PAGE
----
Cybercriminals Harnessing Power Of The Internet With “Zero-Day Exploits”
Bindiya Thomas
11:48 AM, January 30, 2014
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Cybercriminals Harnessing Power Of The Internet With “Zero-Day Exploits”. Representational Image.
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With the onset of virtual currency and three-dimensional printing, cyber attacks are likely to grow with intensity.

According to the latest research reports, hackers are growing more sophisticated in terms of discovering vulnerabilities in a country or establishment’s infrastructure.

Israeli Prime Minister Benjamin Netanyahu this week announced an initiative calling on tech giants and allies in the west to collaborate on anti-cyber hacking measures. He also vowed to relax export restrictions normally placed on security-related technologies so Israeli cyber defence companies can sell their expertise around the globe.

"We are taking a gamble," Netanyahu acknowledged at a cyber technology conference on Monday. "Entailing some risks, but willing to do so to get much bigger gain."

In 2012, Israel established a national cyber bureau to co-ordinate defence against attacks on the country's infrastructures and networks.

In the last few years, the number of Israeli cyber defence companies has ballooned from a few dozen to more than 200, accounting for 5% to 10% of the global cyber security industry, said Eviatar Matania, head of Israel's national cyber bureau.

This week, IBM and Lockheed Martin announced new cyber research projects in Israel, and Deutsche Telekom and EMC have also established research centres in the country.

Israel's national cyber bureau said it is currently formulating rules on what cyber technologies cannot be exported. Rami Efrati of the bureau said those regulations would be completed within six months.

In 2013, the US financial industry “faced wide-scale network denial-of-service attacks that became increasingly difficult and costly to mitigate,” according to the U.S.

government’s annual assessment of global threats.

The GAO says next-generation technologies carry photos and other data-heavy packages such as building blueprints and maps to help emergency responders do their jobs, thus rendering itself vulnerable to cyber attacks.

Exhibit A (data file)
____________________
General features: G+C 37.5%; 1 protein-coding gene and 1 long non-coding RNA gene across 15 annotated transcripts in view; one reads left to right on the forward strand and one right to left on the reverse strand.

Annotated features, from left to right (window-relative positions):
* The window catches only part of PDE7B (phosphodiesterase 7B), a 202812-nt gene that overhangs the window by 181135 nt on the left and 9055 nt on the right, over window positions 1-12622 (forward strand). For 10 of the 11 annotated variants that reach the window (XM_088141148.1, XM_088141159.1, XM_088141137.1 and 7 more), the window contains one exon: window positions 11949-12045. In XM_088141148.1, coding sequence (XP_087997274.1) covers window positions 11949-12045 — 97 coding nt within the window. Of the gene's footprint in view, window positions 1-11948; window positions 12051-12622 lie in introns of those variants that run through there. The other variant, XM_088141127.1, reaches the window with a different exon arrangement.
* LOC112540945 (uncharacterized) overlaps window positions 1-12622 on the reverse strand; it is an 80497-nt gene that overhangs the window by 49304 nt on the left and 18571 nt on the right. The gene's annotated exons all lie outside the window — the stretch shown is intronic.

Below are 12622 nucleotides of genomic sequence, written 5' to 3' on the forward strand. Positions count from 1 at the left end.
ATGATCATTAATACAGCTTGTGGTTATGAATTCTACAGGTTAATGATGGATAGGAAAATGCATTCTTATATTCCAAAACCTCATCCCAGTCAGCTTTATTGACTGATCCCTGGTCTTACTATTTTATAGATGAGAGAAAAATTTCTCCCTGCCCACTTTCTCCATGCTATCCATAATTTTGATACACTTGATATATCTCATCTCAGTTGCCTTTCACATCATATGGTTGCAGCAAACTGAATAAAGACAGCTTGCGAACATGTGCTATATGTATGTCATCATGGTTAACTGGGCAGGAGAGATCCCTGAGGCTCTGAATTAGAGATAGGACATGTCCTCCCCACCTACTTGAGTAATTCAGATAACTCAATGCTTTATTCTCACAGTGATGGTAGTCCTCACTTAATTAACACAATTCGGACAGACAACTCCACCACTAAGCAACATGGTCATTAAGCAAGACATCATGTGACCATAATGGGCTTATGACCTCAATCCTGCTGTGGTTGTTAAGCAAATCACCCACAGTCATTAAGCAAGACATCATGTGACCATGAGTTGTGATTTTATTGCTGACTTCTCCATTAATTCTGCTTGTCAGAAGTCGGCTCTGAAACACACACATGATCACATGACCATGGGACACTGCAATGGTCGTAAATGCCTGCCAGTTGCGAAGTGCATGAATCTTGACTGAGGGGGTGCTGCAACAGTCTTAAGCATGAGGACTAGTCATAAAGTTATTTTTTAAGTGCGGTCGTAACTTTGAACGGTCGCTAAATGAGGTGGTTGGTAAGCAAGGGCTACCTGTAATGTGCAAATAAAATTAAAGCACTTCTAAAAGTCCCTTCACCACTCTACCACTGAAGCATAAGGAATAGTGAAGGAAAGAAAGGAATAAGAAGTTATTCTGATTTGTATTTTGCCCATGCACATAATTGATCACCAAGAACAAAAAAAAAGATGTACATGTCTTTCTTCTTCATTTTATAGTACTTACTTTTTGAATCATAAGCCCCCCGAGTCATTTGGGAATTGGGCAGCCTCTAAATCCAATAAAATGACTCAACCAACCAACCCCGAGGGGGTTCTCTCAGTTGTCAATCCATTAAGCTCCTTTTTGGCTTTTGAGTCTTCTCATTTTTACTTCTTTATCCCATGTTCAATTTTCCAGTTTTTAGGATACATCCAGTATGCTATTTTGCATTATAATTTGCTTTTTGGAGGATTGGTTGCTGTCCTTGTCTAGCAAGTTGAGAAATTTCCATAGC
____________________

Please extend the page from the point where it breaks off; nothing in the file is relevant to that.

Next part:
It also noted that the Next-Generation 911(NG 911) technology that local Public Safety Answering Points (PSAPs) are installing in towns and cities across the nation relies heavily on IP and cloud-based technologies to handle emergency calls from the public.

Meanwhile, scientists from the University of Michigan have created a mathematical model to help hackers calculate the optimal moment to launch a cyber attack against a victim and inflict the most damage.

The scientists claim that many nations are accumulating stockpiles of flaws in computer systems that have gone undiscovered by anyone and are kept aside until they are required. This is commonly known “zero-day exploits”.

“New vulnerabilities in computer systems are constantly being discovered. When an individual, group, or nation has access to means of exploiting such vulnerabilities in a rival’s computer systems, it faces a decision of whether to exploit its capacity immediately or wait for a more propitious time,” says the paper.

On Thursday, Cisco issued a report identifying increased complexity of threats and solutions due to rapid growth in intelligent mobile device adoption and explained that cloud computing would continue to provide a greater attack surface than ever before.

New classes of devices and new infrastructure architectures offer attackers opportunities to exploit unanticipated weaknesses and inadequately defended assets, the report added.

It further explained that cybercriminals have learned that harnessing the power of Internet infrastructure yields far more benefits than simply gaining access to individual computers or devices.

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